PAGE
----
Play and Playground News Center offers exclusive content written by prominent leaders in the industry as regular monthly columnists as well as other contributors who submit their news and views. The Play and Playground News Center also includes sections of recently published news articles on play, playgrounds, projects, products, parks and recreation, people, press releases, health and safety, toys, and fundraising as well as opinion pieces and a calendar of events.
“Let your child be a child. Dirt is good. If your child isn’t coming in dirty every day, they’re not doing their job. They’re not building their immunological army.” Dr Mary Ruebush, immunologist and author of Why Dirt is Good: 5 Ways to Make Germs Your Friends This post may make you feel really yucky but bear with me, it’s important.
Playgrounds have become complex systems located in harsh outdoor environments. Protective surfacing is the most important injury prevention system in that environment as a passive safety system. Depending on where it is located in the use zone, the surface must absorb impacts and be firm and stable at the same time.
In the first part of a two-part series, Rolf Huber explains a brief history of surfacing, starting with the era of synthetic surfacing materials manufactured and discussing how safety standards have been the driving force to changes in surfacing systems.
As followers of my posts will know, one of my self-appointed missions is to push for better playgrounds with more play value. Nowhere is the problem of bad playspace design more rampant than in the area of “accessible” playgrounds. To look at this in detail, let’s look at a particularly egregious new playground in New Jersey.
Jay Beckwith discusses the challenges park and recreation managers will face while reaching out to the up-and-coming generation, which he terms the "Cloud generation."
Anne-Marie explores how people see play for children. While we all know play when we see it, some speak of it as a way for young children to learn, as a catalyst to breed cooperation, interpersonal relationships, coordination, and as the very foundation for life success. Amazingly, there are still those who think play is trivial.
This is Part 3 of 3 articles by Ken Kutska as he continues his discussion on the Hazard Based Approach to Standards Development for playground design.
Las Vegas - Bright lights, fine dining, star entertainment, all the latest innovations and ideas in the recreation and park industry...what? Which of these items does not seem to belong? The Playground Professionals team enjoyed meeting colleagues at the 2015 NRPA Conference in Las Vegas.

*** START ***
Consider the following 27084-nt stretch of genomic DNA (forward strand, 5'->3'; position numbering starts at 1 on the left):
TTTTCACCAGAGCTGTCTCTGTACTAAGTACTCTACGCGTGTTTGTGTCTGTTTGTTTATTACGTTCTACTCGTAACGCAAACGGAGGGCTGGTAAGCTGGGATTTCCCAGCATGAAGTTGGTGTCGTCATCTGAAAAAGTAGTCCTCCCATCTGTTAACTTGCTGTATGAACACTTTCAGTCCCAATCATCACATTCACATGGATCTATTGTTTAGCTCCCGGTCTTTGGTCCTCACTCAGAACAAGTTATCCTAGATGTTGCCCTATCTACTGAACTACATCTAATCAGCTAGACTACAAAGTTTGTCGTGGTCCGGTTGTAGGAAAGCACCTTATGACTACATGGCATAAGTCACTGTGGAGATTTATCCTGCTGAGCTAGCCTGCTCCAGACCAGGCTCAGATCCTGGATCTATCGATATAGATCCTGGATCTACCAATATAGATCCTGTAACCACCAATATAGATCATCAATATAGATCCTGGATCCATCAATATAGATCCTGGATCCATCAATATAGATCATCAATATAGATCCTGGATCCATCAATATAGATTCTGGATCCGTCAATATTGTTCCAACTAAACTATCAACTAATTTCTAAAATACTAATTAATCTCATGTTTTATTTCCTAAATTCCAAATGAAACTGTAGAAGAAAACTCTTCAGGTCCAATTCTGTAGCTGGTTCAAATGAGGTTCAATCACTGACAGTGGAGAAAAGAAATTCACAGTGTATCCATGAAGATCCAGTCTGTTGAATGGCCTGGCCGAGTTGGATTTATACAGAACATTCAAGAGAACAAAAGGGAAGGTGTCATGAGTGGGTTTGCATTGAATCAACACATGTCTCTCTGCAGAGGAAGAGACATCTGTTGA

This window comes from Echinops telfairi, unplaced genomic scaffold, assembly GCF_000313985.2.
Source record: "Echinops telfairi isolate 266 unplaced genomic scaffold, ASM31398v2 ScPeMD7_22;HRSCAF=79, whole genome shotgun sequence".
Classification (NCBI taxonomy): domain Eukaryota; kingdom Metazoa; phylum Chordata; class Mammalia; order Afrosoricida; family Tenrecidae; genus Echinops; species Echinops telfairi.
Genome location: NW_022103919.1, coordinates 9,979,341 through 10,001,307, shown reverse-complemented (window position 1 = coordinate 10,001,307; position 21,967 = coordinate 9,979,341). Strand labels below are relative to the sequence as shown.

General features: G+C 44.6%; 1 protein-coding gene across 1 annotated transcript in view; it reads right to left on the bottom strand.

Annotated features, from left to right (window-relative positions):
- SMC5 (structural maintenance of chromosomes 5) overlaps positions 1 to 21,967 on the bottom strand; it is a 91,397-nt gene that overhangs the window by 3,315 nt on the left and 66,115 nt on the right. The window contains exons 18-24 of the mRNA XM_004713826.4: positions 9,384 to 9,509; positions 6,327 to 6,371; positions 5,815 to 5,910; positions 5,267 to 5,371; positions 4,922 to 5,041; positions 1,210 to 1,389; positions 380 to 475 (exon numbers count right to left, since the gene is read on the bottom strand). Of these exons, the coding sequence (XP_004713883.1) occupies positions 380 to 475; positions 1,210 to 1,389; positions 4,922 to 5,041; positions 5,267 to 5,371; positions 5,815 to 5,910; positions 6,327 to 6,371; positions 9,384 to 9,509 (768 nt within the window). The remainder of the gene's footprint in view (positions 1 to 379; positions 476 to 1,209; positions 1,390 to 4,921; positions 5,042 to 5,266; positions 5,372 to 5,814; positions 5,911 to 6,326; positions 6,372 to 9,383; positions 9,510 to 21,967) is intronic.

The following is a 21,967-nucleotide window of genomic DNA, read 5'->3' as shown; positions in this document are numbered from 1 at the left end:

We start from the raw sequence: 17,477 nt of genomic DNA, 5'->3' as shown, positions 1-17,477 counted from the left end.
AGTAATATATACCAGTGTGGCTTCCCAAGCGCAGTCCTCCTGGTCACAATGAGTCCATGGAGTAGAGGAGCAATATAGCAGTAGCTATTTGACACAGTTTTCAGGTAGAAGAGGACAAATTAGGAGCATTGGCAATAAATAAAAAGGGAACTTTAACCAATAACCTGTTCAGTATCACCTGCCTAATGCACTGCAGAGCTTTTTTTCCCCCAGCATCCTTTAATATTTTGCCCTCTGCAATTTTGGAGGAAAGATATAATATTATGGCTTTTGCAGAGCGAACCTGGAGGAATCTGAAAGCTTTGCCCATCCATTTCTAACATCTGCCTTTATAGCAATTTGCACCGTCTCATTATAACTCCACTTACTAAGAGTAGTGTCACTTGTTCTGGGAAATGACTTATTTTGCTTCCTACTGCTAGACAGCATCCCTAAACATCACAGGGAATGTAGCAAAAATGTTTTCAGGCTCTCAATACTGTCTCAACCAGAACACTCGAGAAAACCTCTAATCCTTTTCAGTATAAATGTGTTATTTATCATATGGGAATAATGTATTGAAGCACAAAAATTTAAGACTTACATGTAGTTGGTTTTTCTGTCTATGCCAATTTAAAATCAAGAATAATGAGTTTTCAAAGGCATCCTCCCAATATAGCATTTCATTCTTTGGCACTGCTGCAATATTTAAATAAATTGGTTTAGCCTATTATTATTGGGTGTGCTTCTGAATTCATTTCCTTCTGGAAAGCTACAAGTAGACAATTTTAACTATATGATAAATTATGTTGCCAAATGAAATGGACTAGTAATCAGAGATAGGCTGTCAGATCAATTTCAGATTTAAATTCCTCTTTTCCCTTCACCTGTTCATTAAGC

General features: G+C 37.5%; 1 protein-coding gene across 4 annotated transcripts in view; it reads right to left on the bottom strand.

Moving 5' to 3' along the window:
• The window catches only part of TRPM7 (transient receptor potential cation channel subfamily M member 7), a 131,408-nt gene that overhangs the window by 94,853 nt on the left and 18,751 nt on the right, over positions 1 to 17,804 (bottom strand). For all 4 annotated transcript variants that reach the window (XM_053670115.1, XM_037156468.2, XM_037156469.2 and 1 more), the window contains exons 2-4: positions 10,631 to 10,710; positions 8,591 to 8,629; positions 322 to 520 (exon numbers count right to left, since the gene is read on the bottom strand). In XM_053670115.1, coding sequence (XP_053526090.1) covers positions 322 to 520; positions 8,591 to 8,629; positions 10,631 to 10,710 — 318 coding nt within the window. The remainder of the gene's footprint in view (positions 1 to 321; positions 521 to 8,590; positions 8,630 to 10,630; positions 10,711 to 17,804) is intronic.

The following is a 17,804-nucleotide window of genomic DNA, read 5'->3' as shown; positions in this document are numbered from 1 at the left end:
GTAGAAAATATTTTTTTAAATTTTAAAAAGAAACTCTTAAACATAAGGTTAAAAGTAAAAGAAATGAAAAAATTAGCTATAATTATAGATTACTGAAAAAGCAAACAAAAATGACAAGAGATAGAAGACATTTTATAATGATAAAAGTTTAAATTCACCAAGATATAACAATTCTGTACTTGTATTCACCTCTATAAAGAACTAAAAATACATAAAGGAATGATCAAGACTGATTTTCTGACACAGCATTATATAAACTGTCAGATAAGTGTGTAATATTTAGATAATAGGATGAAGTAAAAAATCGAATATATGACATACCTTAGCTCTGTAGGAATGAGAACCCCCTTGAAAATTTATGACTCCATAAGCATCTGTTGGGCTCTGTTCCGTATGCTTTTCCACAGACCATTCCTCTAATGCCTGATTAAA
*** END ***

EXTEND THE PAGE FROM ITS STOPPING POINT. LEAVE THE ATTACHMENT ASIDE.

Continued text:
The first day of Fall is here and so is the Surfacing issue of Play and Playground Magazine! Read it today!
PaleoPlay, which is all the sorts of play that children engage in that does not involve things that are manufactured, has been enjoyed by children for millennia and has virtually nothing to do with playgrounds. Jay Beckwith challenges recreation departments to provide for PaleoPlay.
I had the pleasure of visiting Portland, Oregon a couple of weeks ago. I spent much of my time seeing their newer playgrounds, and I have to say I was incredibly impressed. Their playgrounds were far from the cookie cutter playground that I often see in large cities.
Often when playground safety is brought up in a discussion, the focus is centered on the playground equipment and surfacing. The equipment and surfacing are extremely important elements of a playground, and there are standards, laws, and guidelines that can and should be reviewed when designing, building, maintaining, and supervising playgrounds....
Playground Professionals will be exhibiting at the 2015 NRPA Conference in Las Vegas, NV. Visit Booth #2161 to discover the wonderful resources offered in their website with Play and Playground Magazine, Play and Playground News Center, The Play and Playground Encyclopedia, Park and Recreation Equipment Directory, and Local Playground...
Encouraging creativity and ingenuity in children is an important part of their emotional development. Loose parts play works by providing children with a safe, well-stocked environment that encourages open-ended and creative play.
The Seattle Center, home of the iconic Space Needle, has become Seattle’s locus of community engagement.
Ken Kutska furthers the discussion with thoughts and examples of unintended use of playground equipment. Ever run up a slide? Play tag on it?
Jay Beckwith looks at what he calls "simple-minded studies" that dictate safety standards and risk management mandates that have dumbed down play settings to the point of absurdity. See if you agree.
Ken Kutska explores the dilemma of new innovative playground equipment's lack of solid definitions for ASTM and CPSC standards. Risk and safety pose the problem of balancing "not too much and not too little" in playground design.
I have come to understand, and to some extent accept, that my effort at making safe places for children to play is a failure. The few good playgrounds are a tiny fraction of the places where most children are. Jay Beckwith addresses the issues that inhibit safe places to play.
This month is Parks and Recreation Month, and I would like to take this month to let you know about some of the new, interesting, and stirring ideas, programs, and facilities that I have come across lately...ASTM F3101-15, BaseTern, Civic Crowdfunding, and Green Roofs.